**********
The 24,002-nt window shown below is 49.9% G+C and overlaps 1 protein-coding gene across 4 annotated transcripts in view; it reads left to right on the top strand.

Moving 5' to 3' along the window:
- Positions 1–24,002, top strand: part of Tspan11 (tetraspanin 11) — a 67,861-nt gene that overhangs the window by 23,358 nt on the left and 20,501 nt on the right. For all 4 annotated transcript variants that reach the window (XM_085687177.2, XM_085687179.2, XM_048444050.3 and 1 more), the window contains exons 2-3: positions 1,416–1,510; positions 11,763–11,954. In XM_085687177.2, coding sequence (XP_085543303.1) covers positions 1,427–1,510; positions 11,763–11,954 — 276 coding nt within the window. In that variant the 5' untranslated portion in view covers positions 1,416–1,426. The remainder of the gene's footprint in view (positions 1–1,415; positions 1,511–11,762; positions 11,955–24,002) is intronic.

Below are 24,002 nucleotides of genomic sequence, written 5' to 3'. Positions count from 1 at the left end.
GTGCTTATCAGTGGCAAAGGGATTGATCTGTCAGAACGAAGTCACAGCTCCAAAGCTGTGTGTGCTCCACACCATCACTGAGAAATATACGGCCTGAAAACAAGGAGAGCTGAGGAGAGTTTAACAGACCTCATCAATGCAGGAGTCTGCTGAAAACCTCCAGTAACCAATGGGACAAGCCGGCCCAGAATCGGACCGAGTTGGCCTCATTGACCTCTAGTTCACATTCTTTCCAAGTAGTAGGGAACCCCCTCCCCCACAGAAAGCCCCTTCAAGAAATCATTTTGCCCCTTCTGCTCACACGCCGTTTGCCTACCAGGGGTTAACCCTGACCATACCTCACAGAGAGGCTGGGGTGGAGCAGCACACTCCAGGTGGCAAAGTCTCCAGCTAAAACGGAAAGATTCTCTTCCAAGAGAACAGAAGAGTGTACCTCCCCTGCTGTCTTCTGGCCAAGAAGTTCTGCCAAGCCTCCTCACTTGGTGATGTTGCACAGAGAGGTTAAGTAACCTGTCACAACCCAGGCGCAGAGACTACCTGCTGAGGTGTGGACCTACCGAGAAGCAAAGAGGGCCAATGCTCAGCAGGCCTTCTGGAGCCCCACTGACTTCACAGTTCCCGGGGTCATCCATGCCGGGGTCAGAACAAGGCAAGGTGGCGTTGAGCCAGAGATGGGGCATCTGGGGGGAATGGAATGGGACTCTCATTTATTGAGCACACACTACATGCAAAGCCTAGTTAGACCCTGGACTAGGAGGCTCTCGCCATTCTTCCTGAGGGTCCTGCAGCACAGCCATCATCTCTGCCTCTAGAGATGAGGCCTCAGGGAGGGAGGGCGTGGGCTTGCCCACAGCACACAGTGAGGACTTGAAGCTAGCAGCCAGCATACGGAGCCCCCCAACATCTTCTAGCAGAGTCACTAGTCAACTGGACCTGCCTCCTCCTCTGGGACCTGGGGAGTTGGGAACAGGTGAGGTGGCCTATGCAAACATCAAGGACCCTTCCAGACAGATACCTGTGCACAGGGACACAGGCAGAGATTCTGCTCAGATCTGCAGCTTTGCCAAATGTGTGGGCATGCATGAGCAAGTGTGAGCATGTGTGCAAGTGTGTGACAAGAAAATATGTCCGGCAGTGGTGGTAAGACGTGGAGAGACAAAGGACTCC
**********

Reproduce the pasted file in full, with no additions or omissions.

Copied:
The 24,002-nt window shown below is 49.9% G+C and overlaps 1 protein-coding gene across 4 annotated transcripts in view; it reads left to right on the top strand.

Moving 5' to 3' along the window:
- Positions 1–24,002, top strand: part of Tspan11 (tetraspanin 11) — a 67,861-nt gene that overhangs the window by 23,358 nt on the left and 20,501 nt on the right. For all 4 annotated transcript variants that reach the window (XM_085687177.2, XM_085687179.2, XM_048444050.3 and 1 more), the window contains exons 2-3: positions 1,416–1,510; positions 11,763–11,954. In XM_085687177.2, coding sequence (XP_085543303.1) covers positions 1,427–1,510; positions 11,763–11,954 — 276 coding nt within the window. In that variant the 5' untranslated portion in view covers positions 1,416–1,426. The remainder of the gene's footprint in view (positions 1–1,415; positions 1,511–11,762; positions 11,955–24,002) is intronic.

Below are 24,002 nucleotides of genomic sequence, written 5' to 3'. Positions count from 1 at the left end.
GTGCTTATCAGTGGCAAAGGGATTGATCTGTCAGAACGAAGTCACAGCTCCAAAGCTGTGTGTGCTCCACACCATCACTGAGAAATATACGGCCTGAAAACAAGGAGAGCTGAGGAGAGTTTAACAGACCTCATCAATGCAGGAGTCTGCTGAAAACCTCCAGTAACCAATGGGACAAGCCGGCCCAGAATCGGACCGAGTTGGCCTCATTGACCTCTAGTTCACATTCTTTCCAAGTAGTAGGGAACCCCCTCCCCCACAGAAAGCCCCTTCAAGAAATCATTTTGCCCCTTCTGCTCACACGCCGTTTGCCTACCAGGGGTTAACCCTGACCATACCTCACAGAGAGGCTGGGGTGGAGCAGCACACTCCAGGTGGCAAAGTCTCCAGCTAAAACGGAAAGATTCTCTTCCAAGAGAACAGAAGAGTGTACCTCCCCTGCTGTCTTCTGGCCAAGAAGTTCTGCCAAGCCTCCTCACTTGGTGATGTTGCACAGAGAGGTTAAGTAACCTGTCACAACCCAGGCGCAGAGACTACCTGCTGAGGTGTGGACCTACCGAGAAGCAAAGAGGGCCAATGCTCAGCAGGCCTTCTGGAGCCCCACTGACTTCACAGTTCCCGGGGTCATCCATGCCGGGGTCAGAACAAGGCAAGGTGGCGTTGAGCCAGAGATGGGGCATCTGGGGGGAATGGAATGGGACTCTCATTTATTGAGCACACACTACATGCAAAGCCTAGTTAGACCCTGGACTAGGAGGCTCTCGCCATTCTTCCTGAGGGTCCTGCAGCACAGCCATCATCTCTGCCTCTAGAGATGAGGCCTCAGGGAGGGAGGGCGTGGGCTTGCCCACAGCACACAGTGAGGACTTGAAGCTAGCAGCCAGCATACGGAGCCCCCCAACATCTTCTAGCAGAGTCACTAGTCAACTGGACCTGCCTCCTCCTCTGGGACCTGGGGAGTTGGGAACAGGTGAGGTGGCCTATGCAAACATCAAGGACCCTTCCAGACAGATACCTGTGCACAGGGACACAGGCAGAGATTCTGCTCAGATCTGCAGCTTTGCCAAATGTGTGGGCATGCATGAGCAAGTGTGAGCATGTGTGCAAGTGTGTGACAAGAAAATATGTCCGGCAGTGGTGGTAAGACGTGGAGAGACAAAGGACTCC